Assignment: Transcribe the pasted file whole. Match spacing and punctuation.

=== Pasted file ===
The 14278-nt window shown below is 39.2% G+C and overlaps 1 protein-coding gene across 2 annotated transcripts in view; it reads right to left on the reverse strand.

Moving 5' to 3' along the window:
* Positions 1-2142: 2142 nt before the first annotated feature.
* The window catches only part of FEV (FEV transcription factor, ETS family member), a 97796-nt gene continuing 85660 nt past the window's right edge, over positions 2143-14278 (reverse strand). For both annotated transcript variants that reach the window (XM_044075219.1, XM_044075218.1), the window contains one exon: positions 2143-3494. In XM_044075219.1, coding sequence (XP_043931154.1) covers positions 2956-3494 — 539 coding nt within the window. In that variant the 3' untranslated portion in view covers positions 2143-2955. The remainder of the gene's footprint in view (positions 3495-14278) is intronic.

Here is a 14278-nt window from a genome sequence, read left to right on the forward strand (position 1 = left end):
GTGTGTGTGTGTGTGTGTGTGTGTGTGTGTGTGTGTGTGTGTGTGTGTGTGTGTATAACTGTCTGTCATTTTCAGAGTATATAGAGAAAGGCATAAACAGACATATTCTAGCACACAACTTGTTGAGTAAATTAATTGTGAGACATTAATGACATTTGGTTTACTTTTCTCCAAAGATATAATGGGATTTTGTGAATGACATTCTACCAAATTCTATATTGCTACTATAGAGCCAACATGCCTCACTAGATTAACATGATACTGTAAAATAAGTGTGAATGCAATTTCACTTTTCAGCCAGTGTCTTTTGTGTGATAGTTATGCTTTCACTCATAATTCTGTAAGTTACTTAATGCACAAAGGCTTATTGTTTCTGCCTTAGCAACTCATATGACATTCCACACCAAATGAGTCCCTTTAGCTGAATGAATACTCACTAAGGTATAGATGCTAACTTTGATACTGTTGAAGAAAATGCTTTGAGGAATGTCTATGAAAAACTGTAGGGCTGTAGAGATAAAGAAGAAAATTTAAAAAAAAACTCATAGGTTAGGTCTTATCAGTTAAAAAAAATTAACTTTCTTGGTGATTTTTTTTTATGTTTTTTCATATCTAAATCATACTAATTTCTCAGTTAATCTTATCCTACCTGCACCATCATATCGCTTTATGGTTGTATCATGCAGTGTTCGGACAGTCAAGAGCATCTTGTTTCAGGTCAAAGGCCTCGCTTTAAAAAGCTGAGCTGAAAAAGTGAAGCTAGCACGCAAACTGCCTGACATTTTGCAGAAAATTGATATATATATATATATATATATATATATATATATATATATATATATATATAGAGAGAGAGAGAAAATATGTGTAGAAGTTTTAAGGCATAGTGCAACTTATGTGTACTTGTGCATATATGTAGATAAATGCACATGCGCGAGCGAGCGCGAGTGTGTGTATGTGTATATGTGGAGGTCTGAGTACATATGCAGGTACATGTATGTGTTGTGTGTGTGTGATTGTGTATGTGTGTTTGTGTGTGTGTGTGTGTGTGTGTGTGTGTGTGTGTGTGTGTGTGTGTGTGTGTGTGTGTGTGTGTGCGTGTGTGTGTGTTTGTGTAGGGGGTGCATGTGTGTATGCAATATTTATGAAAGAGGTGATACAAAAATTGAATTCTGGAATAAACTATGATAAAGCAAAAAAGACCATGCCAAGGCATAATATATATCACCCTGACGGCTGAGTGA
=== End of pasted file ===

The 14278-nt window shown below is 39.2% G+C and overlaps 1 protein-coding gene across 2 annotated transcripts in view; it reads right to left on the reverse strand.

Moving 5' to 3' along the window:
* Positions 1-2142: 2142 nt before the first annotated feature.
* The window catches only part of FEV (FEV transcription factor, ETS family member), a 97796-nt gene continuing 85660 nt past the window's right edge, over positions 2143-14278 (reverse strand). For both annotated transcript variants that reach the window (XM_044075219.1, XM_044075218.1), the window contains one exon: positions 2143-3494. In XM_044075219.1, coding sequence (XP_043931154.1) covers positions 2956-3494 — 539 coding nt within the window. In that variant the 3' untranslated portion in view covers positions 2143-2955. The remainder of the gene's footprint in view (positions 3495-14278) is intronic.

Here is a 14278-nt window from a genome sequence, read left to right on the forward strand (position 1 = left end):
GTGTGTGTGTGTGTGTGTGTGTGTGTGTGTGTGTGTGTGTGTGTGTGTGTGTGTATAACTGTCTGTCATTTTCAGAGTATATAGAGAAAGGCATAAACAGACATATTCTAGCACACAACTTGTTGAGTAAATTAATTGTGAGACATTAATGACATTTGGTTTACTTTTCTCCAAAGATATAATGGGATTTTGTGAATGACATTCTACCAAATTCTATATTGCTACTATAGAGCCAACATGCCTCACTAGATTAACATGATACTGTAAAATAAGTGTGAATGCAATTTCACTTTTCAGCCAGTGTCTTTTGTGTGATAGTTATGCTTTCACTCATAATTCTGTAAGTTACTTAATGCACAAAGGCTTATTGTTTCTGCCTTAGCAACTCATATGACATTCCACACCAAATGAGTCCCTTTAGCTGAATGAATACTCACTAAGGTATAGATGCTAACTTTGATACTGTTGAAGAAAATGCTTTGAGGAATGTCTATGAAAAACTGTAGGGCTGTAGAGATAAAGAAGAAAATTTAAAAAAAAACTCATAGGTTAGGTCTTATCAGTTAAAAAAAATTAACTTTCTTGGTGATTTTTTTTTATGTTTTTTCATATCTAAATCATACTAATTTCTCAGTTAATCTTATCCTACCTGCACCATCATATCGCTTTATGGTTGTATCATGCAGTGTTCGGACAGTCAAGAGCATCTTGTTTCAGGTCAAAGGCCTCGCTTTAAAAAGCTGAGCTGAAAAAGTGAAGCTAGCACGCAAACTGCCTGACATTTTGCAGAAAATTGATATATATATATATATATATATATATATATATATATATATATATATATATAGAGAGAGAGAGAAAATATGTGTAGAAGTTTTAAGGCATAGTGCAACTTATGTGTACTTGTGCATATATGTAGATAAATGCACATGCGCGAGCGAGCGCGAGTGTGTGTATGTGTATATGTGGAGGTCTGAGTACATATGCAGGTACATGTATGTGTTGTGTGTGTGTGATTGTGTATGTGTGTTTGTGTGTGTGTGTGTGTGTGTGTGTGTGTGTGTGTGTGTGTGTGTGTGTGTGTGTGTGTGTGTGTGCGTGTGTGTGTGTTTGTGTAGGGGGTGCATGTGTGTATGCAATATTTATGAAAGAGGTGATACAAAAATTGAATTCTGGAATAAACTATGATAAAGCAAAAAAGACCATGCCAAGGCATAATATATATCACCCTGACGGCTGAGTGA